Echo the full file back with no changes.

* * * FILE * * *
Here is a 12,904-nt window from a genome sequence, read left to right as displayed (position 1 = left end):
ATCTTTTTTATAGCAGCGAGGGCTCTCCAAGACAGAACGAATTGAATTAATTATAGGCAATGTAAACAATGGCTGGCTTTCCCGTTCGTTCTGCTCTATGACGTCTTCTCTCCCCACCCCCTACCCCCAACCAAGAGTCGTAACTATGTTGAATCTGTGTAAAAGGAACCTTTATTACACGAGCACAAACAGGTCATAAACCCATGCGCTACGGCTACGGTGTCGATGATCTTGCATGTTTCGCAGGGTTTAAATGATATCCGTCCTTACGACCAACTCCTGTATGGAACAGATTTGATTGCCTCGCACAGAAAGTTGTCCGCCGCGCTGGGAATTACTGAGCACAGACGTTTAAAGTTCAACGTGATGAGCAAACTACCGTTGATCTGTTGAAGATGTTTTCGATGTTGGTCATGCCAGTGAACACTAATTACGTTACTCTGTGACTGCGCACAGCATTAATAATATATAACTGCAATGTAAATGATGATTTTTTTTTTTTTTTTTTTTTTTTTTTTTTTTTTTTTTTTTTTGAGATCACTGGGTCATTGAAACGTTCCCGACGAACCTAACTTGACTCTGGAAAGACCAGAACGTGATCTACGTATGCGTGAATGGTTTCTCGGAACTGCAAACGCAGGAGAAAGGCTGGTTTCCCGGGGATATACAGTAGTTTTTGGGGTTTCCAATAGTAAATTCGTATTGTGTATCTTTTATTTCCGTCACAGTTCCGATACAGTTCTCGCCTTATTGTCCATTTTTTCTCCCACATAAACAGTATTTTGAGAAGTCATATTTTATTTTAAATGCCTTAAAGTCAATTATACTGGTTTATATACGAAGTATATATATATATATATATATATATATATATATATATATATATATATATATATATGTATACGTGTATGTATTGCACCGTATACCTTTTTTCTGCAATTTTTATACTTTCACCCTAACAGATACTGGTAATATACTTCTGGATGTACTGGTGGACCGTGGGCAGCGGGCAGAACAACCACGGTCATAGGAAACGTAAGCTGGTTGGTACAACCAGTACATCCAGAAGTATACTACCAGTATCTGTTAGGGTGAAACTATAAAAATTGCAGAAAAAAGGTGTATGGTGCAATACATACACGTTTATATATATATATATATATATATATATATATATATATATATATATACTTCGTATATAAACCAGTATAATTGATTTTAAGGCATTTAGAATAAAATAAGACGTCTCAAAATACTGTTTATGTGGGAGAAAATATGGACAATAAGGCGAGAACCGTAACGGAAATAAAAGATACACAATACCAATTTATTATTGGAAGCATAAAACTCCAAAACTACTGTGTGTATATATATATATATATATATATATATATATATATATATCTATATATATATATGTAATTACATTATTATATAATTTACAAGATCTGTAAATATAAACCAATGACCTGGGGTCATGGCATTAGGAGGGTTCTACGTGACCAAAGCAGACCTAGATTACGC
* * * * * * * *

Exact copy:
Here is a 12,904-nt window from a genome sequence, read left to right as displayed (position 1 = left end):
ATCTTTTTTATAGCAGCGAGGGCTCTCCAAGACAGAACGAATTGAATTAATTATAGGCAATGTAAACAATGGCTGGCTTTCCCGTTCGTTCTGCTCTATGACGTCTTCTCTCCCCACCCCCTACCCCCAACCAAGAGTCGTAACTATGTTGAATCTGTGTAAAAGGAACCTTTATTACACGAGCACAAACAGGTCATAAACCCATGCGCTACGGCTACGGTGTCGATGATCTTGCATGTTTCGCAGGGTTTAAATGATATCCGTCCTTACGACCAACTCCTGTATGGAACAGATTTGATTGCCTCGCACAGAAAGTTGTCCGCCGCGCTGGGAATTACTGAGCACAGACGTTTAAAGTTCAACGTGATGAGCAAACTACCGTTGATCTGTTGAAGATGTTTTCGATGTTGGTCATGCCAGTGAACACTAATTACGTTACTCTGTGACTGCGCACAGCATTAATAATATATAACTGCAATGTAAATGATGATTTTTTTTTTTTTTTTTTTTTTTTTTTTTTTTTTTTTTTTTTTGAGATCACTGGGTCATTGAAACGTTCCCGACGAACCTAACTTGACTCTGGAAAGACCAGAACGTGATCTACGTATGCGTGAATGGTTTCTCGGAACTGCAAACGCAGGAGAAAGGCTGGTTTCCCGGGGATATACAGTAGTTTTTGGGGTTTCCAATAGTAAATTCGTATTGTGTATCTTTTATTTCCGTCACAGTTCCGATACAGTTCTCGCCTTATTGTCCATTTTTTCTCCCACATAAACAGTATTTTGAGAAGTCATATTTTATTTTAAATGCCTTAAAGTCAATTATACTGGTTTATATACGAAGTATATATATATATATATATATATATATATATATATATATATATATATATATATATGTATACGTGTATGTATTGCACCGTATACCTTTTTTCTGCAATTTTTATACTTTCACCCTAACAGATACTGGTAATATACTTCTGGATGTACTGGTGGACCGTGGGCAGCGGGCAGAACAACCACGGTCATAGGAAACGTAAGCTGGTTGGTACAACCAGTACATCCAGAAGTATACTACCAGTATCTGTTAGGGTGAAACTATAAAAATTGCAGAAAAAAGGTGTATGGTGCAATACATACACGTTTATATATATATATATATATATATATATATATATATATATATATATACTTCGTATATAAACCAGTATAATTGATTTTAAGGCATTTAGAATAAAATAAGACGTCTCAAAATACTGTTTATGTGGGAGAAAATATGGACAATAAGGCGAGAACCGTAACGGAAATAAAAGATACACAATACCAATTTATTATTGGAAGCATAAAACTCCAAAACTACTGTGTGTATATATATATATATATATATATATATATATATATATATCTATATATATATATGTAATTACATTATTATATAATTTACAAGATCTGTAAATATAAACCAATGACCTGGGGTCATGGCATTAGGAGGGTTCTACGTGACCAAAGCAGACCTAGATTACGC